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Word of Mouth

10.17.16: Cat Wars, The Future of the Library of Congress, & The Art of the Con

Mary Fedotovska via Flickr CC

According to estimates, there are some seventy to eighty million stray and feral cats in the United States - one for every four and half humans.  Today, the cat wars - an ecologist faces off against passionate cat lovers in order to make a controversial argument: that the cuddly subjects of so many popular gifs are actually an invasive species that threaten biodiversity and human health.

Plus, America's great repository of world knowledge faces an existential predicament. In a world where information is stored in servers and googled at will, can the Library of Congress really keep up?

Listen to the full show. 

Cat Wars

From memes, to gifs, to videos of cats playing piano and patty cake, our feline friends rule the internet. And in the US, they also rule a large number of households - pet cats outnumber pet dogs by nearly twenty percent. About half of those kitties spend some time outdoors... Which, when combined with an estimated 70-80 million stray and feral cats who don't have a home, presents an unusual problem: a capable but cuddly predator that is more far successful than its dwindling prey.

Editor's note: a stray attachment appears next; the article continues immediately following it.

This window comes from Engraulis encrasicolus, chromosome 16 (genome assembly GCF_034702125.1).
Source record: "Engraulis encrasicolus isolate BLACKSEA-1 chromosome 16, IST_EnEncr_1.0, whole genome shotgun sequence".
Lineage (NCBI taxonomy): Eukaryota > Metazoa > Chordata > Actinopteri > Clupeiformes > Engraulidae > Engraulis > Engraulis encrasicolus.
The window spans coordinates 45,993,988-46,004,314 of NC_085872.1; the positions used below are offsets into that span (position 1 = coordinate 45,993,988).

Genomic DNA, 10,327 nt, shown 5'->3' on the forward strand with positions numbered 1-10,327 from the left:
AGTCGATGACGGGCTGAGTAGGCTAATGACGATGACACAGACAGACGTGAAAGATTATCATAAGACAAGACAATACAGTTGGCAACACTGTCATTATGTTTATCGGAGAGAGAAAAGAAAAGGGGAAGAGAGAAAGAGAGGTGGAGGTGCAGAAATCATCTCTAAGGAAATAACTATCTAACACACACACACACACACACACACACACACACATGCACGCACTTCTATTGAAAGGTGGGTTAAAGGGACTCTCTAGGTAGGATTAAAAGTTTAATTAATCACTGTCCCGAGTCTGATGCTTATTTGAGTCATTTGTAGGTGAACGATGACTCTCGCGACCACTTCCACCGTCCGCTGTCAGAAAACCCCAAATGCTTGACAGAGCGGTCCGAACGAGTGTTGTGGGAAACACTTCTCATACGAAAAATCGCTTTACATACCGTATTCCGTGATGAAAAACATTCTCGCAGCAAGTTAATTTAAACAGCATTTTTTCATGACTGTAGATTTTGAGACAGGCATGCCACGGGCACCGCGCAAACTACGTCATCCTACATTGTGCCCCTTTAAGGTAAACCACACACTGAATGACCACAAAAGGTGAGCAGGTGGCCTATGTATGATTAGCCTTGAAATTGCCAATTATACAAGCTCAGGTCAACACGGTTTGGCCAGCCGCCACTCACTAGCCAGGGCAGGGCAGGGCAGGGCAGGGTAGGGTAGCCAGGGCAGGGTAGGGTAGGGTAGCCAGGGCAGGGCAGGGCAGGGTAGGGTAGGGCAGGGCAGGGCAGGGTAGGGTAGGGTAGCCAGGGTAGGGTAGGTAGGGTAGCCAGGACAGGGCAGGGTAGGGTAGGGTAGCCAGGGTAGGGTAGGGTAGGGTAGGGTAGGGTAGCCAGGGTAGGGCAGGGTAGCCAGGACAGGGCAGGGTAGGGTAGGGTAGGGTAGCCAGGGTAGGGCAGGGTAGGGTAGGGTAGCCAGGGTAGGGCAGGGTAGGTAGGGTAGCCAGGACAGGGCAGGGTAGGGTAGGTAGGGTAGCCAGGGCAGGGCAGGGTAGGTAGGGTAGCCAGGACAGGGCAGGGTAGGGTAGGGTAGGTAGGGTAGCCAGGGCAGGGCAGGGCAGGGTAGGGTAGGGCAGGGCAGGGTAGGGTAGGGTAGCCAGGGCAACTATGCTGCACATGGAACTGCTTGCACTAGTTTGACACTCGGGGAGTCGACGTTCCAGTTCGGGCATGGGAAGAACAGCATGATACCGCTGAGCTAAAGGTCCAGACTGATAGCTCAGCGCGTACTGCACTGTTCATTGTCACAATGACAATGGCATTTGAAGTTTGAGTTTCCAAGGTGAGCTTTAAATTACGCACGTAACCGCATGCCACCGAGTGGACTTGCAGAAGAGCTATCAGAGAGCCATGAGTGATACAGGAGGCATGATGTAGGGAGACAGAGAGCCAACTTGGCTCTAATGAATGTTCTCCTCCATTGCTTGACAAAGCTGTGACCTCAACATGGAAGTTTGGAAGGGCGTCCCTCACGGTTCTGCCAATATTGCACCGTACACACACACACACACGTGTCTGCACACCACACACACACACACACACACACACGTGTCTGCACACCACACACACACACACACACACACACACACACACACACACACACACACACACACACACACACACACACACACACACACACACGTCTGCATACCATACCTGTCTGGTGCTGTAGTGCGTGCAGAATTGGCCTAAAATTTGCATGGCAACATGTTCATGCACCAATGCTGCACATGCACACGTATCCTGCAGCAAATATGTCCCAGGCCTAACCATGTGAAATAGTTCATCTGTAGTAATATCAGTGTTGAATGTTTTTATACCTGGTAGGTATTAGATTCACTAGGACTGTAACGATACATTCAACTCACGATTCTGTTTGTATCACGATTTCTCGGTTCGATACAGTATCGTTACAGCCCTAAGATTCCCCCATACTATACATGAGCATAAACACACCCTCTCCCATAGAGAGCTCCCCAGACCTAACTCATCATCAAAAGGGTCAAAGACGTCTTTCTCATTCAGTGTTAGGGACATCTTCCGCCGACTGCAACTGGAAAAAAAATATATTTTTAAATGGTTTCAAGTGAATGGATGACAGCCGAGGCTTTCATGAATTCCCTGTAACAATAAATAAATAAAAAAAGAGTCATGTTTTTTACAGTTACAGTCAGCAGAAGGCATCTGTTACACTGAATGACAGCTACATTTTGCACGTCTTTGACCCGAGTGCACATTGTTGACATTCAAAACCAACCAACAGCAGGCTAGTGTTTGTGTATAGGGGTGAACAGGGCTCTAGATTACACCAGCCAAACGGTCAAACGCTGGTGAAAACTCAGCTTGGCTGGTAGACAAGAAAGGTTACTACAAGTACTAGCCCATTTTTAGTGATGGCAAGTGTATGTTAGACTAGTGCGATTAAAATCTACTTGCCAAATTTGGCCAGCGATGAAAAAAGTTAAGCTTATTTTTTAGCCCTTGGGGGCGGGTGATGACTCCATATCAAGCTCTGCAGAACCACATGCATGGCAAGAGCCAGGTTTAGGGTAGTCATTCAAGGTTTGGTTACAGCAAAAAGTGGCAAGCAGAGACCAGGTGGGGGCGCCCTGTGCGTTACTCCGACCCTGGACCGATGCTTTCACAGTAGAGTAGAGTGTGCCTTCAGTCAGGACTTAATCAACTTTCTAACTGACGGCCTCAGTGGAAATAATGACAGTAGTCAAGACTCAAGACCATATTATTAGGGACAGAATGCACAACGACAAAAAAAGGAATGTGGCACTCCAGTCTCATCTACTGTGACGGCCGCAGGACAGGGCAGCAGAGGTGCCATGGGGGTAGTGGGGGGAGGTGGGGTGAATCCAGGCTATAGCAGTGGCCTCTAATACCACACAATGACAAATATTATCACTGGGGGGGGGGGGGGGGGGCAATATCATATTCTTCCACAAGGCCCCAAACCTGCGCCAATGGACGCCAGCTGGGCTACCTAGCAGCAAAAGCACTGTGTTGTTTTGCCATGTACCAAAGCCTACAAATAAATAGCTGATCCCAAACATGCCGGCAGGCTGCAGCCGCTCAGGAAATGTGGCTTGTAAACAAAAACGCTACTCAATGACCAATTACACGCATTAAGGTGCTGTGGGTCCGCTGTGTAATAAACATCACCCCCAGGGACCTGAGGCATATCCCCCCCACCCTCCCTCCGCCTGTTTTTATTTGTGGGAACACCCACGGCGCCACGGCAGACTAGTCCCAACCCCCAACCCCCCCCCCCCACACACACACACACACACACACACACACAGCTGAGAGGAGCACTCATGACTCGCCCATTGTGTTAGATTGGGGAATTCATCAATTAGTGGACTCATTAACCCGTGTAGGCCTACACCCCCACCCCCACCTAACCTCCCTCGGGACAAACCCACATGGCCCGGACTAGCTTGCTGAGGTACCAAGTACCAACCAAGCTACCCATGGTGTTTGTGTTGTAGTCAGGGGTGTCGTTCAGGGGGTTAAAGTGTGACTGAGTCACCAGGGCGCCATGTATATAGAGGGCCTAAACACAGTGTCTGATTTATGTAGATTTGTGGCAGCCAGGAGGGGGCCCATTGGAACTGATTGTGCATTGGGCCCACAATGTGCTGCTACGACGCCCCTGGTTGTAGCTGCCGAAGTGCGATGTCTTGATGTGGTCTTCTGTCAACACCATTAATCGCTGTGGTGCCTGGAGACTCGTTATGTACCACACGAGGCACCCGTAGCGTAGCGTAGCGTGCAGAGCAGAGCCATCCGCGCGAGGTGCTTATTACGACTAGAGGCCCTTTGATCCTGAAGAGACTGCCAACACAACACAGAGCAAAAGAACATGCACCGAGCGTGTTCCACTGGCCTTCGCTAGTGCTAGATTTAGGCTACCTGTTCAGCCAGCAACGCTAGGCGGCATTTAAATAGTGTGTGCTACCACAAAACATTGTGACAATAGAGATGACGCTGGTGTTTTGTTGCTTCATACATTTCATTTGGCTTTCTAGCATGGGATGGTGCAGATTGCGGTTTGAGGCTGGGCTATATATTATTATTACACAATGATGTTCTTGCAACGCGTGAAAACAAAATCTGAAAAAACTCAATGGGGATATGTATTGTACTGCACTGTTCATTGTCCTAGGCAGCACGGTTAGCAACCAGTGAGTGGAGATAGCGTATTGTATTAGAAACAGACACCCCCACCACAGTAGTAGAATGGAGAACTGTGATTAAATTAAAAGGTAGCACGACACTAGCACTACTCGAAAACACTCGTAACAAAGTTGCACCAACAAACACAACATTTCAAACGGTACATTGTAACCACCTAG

Peter Marra is a conservation ecologist and co-author of Cat Wars: the Devastating Consequences of a Cuddly Killer.  Pete makes the case that cats threaten not just wildlife, but human health as well - and offers some solutions that cat lovers may have a hard time swallowing.

Cat Wars

Making a Bitter Beast into a Sweet Meal

After Cat Wars, we turned to a story about a different approach to saving endangered species - by turning them into food.  This story was produced by Tina Antolini.   

You can listen to this story again at PRX.org

The Future of the Library of Congress

Storing the world's knowledge involves a lot more than just the printed word these days.  That's why, since the 1990s, the Library of Congress has made various attempts to go digital.  And yet, it has been tech companies that have emerged as the archivists of the internet age...which begs the question: when so much information is stored in servers, does the Library of Congress still have a purpose?

Kyle Chayka has written for the Verge, the New York Times Magazine, Billboard, and more. His recent article, "The Library of Last Resort" appeared in N+1.

The Future of the Library of Congress

The Art of the Con

Anthony Amore is chief investigator at the Isabella Stewart Gardner Museum in Boston, and author of Stealing Rembrandts and more recently, The Art of the Con: the Most Notorious Fakes, Frauds and Forgeries in the Art World.

You can listen to this story again: The Art of the Con